Lloyd Raymond Bates, Plaintiff-appellant, v. Rick Chew, Attorney; Richard Hopkins, Attorney, Defendants-appellees, 16 F.3d 415 (10th Cir. 1994)

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U.S. Court of Appeals for the Tenth Circuit - 16 F.3d 415 (10th Cir. 1994)

Jan. 6, 1994


Before LOGAN, SETH and BARRETT, Circuit Judges..


ORDER AND JUDGMENT1 

After examining the briefs and appellate record, this panel has determined unanimously that oral argument would not materially assist the determination of this appeal. See Fed. R. App. P. 34(a); 10th Cir. R. 34.1.9. The case is therefore ordered submitted without oral argument.

Plaintiff Lloyd Raymond Bates filed a civil rights suit pursuant to 42 U.S.C.1983 against Rick Chew and Richard Hopkins, alleging that his Sixth Amendment right to counsel was violated and his guilty plea to criminal charges was not voluntary. His petition, on a form designating it as a 1983 action, also contained a request to vacate the sentence imposed upon him, a habeas claim for relief cognizable under 28 U.S.C. 2254(d). The district court dismissed the complaint for failure to state a claim.

Plaintiff's allegations stem from ethical violations committed by Chew while acting as retained counsel jointly defending plaintiff and his son on criminal charges in state court. Both plaintiff and his son waived all conflicts through the preliminary hearing phase of the prosecution. After the prosecutor moved to disqualify Chew, plaintiff again waived all conflicts, thereby permitting Chew to continue representing plaintiff's son. The court then evidently appointed Hopkins, Chew's former law partner, to defend plaintiff after the son agreed to testify against plaintiff as part of a plea agreement. After plaintiff's guilty plea and incarceration, the Colorado Supreme Court Grievance Committee found that attorney Chew violated DR5-105(A) and DR5-105(B) in connection with his representation of plaintiff and his son. Chew was temporarily suspended from the practice of law following disciplinary proceedings for those violations and other instances of unethical conduct.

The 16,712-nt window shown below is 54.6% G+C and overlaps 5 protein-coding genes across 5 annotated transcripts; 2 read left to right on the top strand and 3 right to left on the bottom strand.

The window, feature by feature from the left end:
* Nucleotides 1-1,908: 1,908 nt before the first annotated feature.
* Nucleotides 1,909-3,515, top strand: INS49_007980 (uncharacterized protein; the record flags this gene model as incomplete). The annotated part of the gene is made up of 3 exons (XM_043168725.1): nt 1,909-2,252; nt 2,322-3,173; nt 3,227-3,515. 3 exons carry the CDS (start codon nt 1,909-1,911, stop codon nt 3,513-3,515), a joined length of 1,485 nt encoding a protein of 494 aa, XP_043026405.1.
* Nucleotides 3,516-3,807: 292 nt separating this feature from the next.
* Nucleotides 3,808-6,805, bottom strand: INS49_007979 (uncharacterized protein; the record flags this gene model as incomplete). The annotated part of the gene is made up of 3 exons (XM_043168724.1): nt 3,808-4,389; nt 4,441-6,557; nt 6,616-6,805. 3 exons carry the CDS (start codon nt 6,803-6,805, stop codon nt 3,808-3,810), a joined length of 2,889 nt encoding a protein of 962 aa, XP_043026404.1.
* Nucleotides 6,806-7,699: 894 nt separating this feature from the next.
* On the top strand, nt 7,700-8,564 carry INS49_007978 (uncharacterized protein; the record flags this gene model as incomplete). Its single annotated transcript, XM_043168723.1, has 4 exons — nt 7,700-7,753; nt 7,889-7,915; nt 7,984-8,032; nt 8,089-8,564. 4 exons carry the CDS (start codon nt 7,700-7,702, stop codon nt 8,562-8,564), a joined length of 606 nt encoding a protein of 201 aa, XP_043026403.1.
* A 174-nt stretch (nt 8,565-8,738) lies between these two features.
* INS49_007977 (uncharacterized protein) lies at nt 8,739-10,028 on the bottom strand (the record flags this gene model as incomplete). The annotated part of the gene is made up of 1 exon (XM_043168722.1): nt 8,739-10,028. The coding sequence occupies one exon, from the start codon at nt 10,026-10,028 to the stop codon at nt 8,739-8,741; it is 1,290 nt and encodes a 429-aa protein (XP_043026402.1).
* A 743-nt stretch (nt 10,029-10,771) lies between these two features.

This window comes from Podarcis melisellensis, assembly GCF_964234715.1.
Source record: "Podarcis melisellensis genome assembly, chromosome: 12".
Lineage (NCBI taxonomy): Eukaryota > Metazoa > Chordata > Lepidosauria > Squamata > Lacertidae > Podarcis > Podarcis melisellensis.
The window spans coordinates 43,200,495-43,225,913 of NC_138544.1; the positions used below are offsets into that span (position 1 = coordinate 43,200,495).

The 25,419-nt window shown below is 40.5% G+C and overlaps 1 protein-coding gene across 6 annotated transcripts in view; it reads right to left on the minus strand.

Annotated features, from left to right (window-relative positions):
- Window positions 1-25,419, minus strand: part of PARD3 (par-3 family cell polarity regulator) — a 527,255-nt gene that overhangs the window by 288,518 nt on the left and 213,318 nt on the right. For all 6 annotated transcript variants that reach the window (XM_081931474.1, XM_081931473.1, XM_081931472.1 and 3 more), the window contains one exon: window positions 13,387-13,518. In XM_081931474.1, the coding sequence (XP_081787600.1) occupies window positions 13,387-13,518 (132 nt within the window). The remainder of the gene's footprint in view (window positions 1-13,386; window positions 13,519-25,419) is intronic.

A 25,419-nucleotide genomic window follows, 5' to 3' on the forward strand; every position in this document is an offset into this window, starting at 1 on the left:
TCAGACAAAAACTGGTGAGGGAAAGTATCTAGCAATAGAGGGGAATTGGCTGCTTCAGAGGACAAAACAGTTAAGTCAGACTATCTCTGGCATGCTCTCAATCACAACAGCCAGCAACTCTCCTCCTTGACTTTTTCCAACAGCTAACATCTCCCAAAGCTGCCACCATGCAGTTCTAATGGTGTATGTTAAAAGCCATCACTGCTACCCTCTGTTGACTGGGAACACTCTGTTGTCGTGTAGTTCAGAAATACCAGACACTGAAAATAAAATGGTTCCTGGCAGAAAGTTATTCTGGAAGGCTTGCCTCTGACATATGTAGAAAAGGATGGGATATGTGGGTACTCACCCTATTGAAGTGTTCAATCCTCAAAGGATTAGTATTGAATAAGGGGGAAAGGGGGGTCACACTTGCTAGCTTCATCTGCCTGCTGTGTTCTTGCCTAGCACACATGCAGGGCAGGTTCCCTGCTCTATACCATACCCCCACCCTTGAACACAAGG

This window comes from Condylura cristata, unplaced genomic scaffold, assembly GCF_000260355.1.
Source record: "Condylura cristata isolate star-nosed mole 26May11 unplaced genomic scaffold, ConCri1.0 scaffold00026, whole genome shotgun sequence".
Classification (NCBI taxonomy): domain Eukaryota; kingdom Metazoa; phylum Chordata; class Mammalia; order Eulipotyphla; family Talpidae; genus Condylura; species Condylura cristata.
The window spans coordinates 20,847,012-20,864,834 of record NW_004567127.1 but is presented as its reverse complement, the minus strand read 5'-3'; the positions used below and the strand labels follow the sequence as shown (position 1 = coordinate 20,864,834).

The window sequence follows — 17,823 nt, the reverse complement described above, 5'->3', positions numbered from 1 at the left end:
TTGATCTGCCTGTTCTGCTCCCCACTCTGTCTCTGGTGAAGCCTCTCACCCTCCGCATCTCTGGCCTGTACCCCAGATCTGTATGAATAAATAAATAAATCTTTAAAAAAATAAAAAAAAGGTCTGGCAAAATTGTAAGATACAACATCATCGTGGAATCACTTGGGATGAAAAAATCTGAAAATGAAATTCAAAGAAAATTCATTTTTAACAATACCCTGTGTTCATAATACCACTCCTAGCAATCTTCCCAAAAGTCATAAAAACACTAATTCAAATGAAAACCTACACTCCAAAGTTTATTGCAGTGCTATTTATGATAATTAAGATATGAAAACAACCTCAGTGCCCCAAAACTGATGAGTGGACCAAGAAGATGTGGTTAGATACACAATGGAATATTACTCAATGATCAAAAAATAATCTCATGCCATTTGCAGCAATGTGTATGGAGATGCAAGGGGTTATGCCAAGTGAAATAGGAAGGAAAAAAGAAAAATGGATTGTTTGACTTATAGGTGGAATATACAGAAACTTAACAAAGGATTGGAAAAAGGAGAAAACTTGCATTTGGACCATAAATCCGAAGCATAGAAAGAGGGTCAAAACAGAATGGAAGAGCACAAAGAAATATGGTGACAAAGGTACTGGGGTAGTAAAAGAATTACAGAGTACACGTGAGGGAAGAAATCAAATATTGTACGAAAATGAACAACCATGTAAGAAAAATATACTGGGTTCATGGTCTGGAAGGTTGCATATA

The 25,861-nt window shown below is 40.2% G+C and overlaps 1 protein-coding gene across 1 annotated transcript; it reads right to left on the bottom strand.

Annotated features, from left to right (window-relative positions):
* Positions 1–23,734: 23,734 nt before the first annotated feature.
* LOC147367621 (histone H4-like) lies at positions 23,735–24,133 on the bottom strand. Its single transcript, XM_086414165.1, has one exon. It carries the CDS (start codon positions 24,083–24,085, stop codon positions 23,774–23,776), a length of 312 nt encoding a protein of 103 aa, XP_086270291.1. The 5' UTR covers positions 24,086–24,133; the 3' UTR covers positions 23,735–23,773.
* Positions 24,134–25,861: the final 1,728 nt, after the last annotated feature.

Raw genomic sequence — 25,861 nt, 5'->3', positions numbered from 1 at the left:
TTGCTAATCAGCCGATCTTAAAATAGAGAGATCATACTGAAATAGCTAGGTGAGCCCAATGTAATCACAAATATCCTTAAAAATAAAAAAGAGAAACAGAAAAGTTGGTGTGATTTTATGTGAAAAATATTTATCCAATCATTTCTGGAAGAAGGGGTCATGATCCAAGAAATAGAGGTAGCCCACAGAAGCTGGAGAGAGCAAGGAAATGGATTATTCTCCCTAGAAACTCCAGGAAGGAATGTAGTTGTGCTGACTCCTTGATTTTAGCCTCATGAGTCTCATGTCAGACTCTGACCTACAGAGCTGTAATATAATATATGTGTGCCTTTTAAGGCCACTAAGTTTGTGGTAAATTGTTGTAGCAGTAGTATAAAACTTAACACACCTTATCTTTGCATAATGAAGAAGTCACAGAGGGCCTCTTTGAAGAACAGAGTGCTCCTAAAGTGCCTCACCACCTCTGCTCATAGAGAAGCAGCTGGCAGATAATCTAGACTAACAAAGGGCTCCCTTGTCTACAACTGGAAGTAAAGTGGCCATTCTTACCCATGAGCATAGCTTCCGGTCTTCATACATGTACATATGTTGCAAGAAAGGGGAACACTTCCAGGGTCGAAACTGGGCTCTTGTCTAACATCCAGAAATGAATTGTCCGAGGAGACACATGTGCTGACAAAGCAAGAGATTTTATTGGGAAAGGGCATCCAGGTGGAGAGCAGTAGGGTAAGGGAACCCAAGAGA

In order to be viable, a 1983 claim must establish that defendants were acting under color of state law when they deprived plaintiff of a right guaranteed by the Constitution. Adickes v. S.H. Kress & Co., 398 U.S. 144, 150 (1970). Attorneys engaged in the private practice of law are not acting under color of state law. Barnard v. Young, 720 F.2d 1188, 1189 (10th Cir. 1983).

Plaintiff references conspiracy in his complaint and briefs but has not stated any facts showing a state actor participated. Therefore, we agree with the district court that plaintiff has not stated a valid claim against defendants pursuant to 1983. Insofar as plaintiff's case is a civil rights action, we affirm the district court's dismissal.

Plaintiff has also requested in his complaint that his sentence be vacated. His appellate brief also references 2254, and speaks of his void sentence, although these references are mixed in with a great deal of confused argument. Under a liberal construction of pro se complaints we would treat this action as seeking habeas relief under 28 U.S.C. 2254, if plaintiff had named as a party a proper defendant who could give relief.2  He did not. His attorneys, of course, are not proper defendants in a habeas case. Therefore, insofar as plaintiff's complaint attempts to state a claim for habeas relief it must be dismissed for failure to sue a proper defendant.

AFFIRMED.

 1

This order and judgment is not binding precedent, except under the doctrines of law of the case, res judicata, and collateral estoppel. The court generally disfavors the citation of orders and judgments; nevertheless, an order and judgment may be cited under the terms and conditions of the court's General Order filed November 29, 1993. --- F.R.D. ----

 2

Our court previously dismissed a habeas petition by this plaintiff for failure to exhaust his state remedies. Bates v. Gunter, No. 91-1184 (10th Cir. Oct.30, 1991), cert. denied, 112 S. Ct. 1964 (1992). We cannot ascertain from the record whether plaintiff subsequently exhausted his state remedies, including those for post-conviction relief